The Wristlet-The Beginning of the Man's Wristwatch
This review is more of a history lesson than it is a true review. The reason for that is because the subject of this post is a watch band, not the watch itself. I got the idea for this review while idly searching on the world wide tag sale for Russian Molnija pocket watches. I have something of a soft spot for a nice pocket watch on an Albert chain and the old Russian Molnijas are, in my experience, rugged, affordable and pretty good looking too. (As an aside, for those folks who believe that Russian watchmakers could make only crude, undecorated movements, have a gander at the 1949 Molnija in the pic above. To my eye, it doesn't get much nicer than that. Pretty good work for a country that had been devastated just a few years earlier in the war and had not yet even remotely recovered. And it still keeps perfect time by the way) Anyway, while clicking around on ebay and gawking at the wares, I came across a Polish watch band maker who was selling some very strange looking watch bands for Molnija pocket watches. At first, I thought I was looking at some sort of strange bund style strap (the kind with the leather pad under the watch) Upon closer examination though, I saw that the band was really a sort of wrist mounted case for a pocket watch. Intrigued, I ordered one up and began to do some research about the design.
Long ago, before the 1870s, a wrist watch was considered a ladies accessory only. Women, or women of means more likely, had been wearing wrist watches apparently as far back as the days of Queen Elizabeth I. For men though, the situation was very different. The notion of a wrist watch for a man was considered effeminate and thus completely inappropriate. Men were supposed to carry a proper pocket watch on a chain. Pocket watches were considered more accurate than a ladies wrist watch (which was probably true in the past given the nature of watch making) and a pocket watch was much safer in a man's vest pocket where it would be less subject to being banged around (this was in the days before shock, water and dust protected movements after all).
Where things began to change when it came to a man's wrist watch was in the area of combat. At one time, coordinating a cavalry charge meant getting all the horses and men into position and then sounding a horn or making some other sort of loud noise as the signal for the attack to begin. As time keeping technology improved though, soldiers realized that it was possible to coordinate complex attacks by designating the exact time for the armies to engage. This had the advantage of keeping the element of surprise for the attacker by eliminating the need for sounding a horn and thus tipping off the other side that trouble was coming. There was one problem though. Fumbling around with a pocket watch on a chain while on horse back (you are holding the horse's reins, and a weapon after all) was not a great idea. The solution was the leather contraption that you see in the pictures above, the wristlet.
The basic idea for the wristlet was certainly simple enough. Stitch a tough leather pocket to a leather strap. Leave one end of the pocket open so a pocket watch could be squeezed in and put a slot on the other side for the band to fit through to hold the watch in place. This way, a mounted soldier (either a cavalryman or a dragoon) could see the time easily without having to stop his horse and pull out a pocket watch. Another plus, from a soldier of that time's perspective, was that you could take your pocket watch out of the wristlet and return it to your chain and vest pocket where it properly belonged (and thus not be though of as effeminate, God forbid). The first instance where this was used, to my knowledge, was during the Third Burma War of 1885. (For more historical background on this whole subject, see The Evolution of the Wristwatch and A Brief History of the Wristwatch.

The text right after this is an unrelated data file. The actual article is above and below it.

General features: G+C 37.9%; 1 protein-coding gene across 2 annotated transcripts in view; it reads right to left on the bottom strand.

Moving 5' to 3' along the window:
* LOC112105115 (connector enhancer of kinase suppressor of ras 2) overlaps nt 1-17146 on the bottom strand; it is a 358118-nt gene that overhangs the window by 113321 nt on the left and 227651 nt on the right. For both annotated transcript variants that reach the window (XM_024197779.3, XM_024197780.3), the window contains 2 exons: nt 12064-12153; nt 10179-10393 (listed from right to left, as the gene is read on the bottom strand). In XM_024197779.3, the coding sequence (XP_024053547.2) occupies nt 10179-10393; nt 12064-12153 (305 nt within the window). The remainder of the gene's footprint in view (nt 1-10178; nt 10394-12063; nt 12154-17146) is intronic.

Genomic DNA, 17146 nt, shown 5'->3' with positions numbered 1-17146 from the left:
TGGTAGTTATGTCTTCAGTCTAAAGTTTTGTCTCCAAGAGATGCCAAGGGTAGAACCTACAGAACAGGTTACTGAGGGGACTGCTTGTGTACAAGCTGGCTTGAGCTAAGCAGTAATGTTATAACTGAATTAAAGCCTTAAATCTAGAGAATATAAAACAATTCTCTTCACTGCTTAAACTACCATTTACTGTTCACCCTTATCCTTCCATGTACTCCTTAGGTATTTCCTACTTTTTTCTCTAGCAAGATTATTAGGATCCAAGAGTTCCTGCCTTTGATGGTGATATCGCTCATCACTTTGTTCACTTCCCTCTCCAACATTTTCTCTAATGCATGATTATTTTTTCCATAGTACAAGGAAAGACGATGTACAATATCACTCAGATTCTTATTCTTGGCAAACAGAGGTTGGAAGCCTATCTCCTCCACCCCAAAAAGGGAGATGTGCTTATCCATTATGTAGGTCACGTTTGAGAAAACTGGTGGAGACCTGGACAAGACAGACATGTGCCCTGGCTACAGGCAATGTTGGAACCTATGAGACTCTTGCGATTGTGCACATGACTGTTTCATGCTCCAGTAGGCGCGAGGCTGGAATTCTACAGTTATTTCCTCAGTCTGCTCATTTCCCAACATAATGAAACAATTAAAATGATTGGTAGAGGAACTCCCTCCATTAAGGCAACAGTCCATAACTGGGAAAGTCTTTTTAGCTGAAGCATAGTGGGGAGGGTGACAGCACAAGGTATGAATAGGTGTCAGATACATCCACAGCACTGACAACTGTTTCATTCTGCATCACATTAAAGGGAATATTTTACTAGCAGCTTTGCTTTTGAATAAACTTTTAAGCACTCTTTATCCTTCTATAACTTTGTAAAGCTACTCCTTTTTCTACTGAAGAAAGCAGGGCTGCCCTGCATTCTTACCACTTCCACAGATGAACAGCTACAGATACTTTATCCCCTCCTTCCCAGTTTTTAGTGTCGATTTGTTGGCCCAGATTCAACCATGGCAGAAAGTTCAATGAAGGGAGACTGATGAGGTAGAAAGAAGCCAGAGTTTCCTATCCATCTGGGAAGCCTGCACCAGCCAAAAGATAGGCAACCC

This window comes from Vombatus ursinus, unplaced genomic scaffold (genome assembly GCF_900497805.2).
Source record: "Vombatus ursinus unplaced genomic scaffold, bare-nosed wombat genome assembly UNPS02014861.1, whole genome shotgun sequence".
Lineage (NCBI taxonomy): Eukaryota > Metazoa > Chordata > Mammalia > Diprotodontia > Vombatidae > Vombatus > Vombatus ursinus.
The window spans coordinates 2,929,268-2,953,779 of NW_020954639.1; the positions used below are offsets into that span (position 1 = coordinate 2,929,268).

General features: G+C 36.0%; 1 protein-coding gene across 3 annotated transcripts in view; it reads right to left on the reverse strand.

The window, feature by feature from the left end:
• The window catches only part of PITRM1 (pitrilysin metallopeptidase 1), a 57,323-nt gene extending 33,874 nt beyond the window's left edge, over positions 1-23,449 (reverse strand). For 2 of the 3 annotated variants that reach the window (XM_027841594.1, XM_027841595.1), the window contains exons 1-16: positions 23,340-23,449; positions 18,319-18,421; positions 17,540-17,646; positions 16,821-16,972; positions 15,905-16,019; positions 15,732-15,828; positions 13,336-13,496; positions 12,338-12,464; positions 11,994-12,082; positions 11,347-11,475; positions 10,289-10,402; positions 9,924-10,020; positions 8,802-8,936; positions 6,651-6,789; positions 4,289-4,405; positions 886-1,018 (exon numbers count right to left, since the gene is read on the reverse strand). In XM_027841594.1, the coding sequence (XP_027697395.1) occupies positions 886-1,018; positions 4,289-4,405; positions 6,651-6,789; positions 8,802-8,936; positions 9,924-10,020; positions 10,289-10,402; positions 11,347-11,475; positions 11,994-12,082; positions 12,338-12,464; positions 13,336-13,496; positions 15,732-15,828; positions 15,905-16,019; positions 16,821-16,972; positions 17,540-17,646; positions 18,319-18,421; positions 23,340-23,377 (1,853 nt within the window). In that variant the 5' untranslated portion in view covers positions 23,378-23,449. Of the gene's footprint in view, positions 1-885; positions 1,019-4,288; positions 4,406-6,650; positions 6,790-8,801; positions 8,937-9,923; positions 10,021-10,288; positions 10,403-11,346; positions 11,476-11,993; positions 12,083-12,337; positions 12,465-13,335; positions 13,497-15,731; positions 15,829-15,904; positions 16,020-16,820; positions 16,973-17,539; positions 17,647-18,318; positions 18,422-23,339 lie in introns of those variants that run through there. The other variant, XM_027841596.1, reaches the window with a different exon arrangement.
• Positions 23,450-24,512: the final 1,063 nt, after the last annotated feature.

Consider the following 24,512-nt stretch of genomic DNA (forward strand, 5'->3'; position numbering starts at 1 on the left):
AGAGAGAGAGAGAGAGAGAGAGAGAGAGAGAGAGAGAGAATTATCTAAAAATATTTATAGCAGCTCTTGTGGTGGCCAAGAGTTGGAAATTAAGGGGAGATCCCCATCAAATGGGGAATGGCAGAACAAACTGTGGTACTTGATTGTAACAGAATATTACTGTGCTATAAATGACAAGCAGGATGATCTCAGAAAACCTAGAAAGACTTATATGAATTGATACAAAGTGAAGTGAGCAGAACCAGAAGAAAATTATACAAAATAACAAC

From the field of battle, the wristlet got its introduction to the civilian world in the 1890s when people discovered the joys of bicycling. Bicycles were a lot cheaper than horses for getting around and, as a novelty, were very popular at the time. However, like the mounted soldiers before them, a pocket watch was quickly found to be unwieldy when used while riding a bicycle. A military style wristlet was perfect though. And so, through cyclists, a second exception to the notion of a man's wrist watch being effeminate was made. However, also like the soldiers before them, a cyclist was expected to return one's pocket watch to its proper chain after a ride. It was not until WWI, where millions of soldiers, sailors and airmen strapped on wrist watches, that the idea of a man's wrist watch for regular wear took hold. As such, the half step solution of the wristlet was now unneeded as modern wrist watches were now built for men with fixed lugs for permanently attached bands.
I find this odd timekeeping accessory fascinating. It is another little window into the past that history fans like me cannot resist. The wristlet also gives me another way to wear my Molnija pocket watches beyond using a fob or chain. I wouldn't recommend using a wristlet as a daily wearer as it is certainly a little odd looking. And there is no getting around the reality that an errant knock while wearing this could put a pocket watch out of action pretty quickly. Still, I'm glad I have a wristlet now. It is a nice addition to my collection with an interesting story behind it.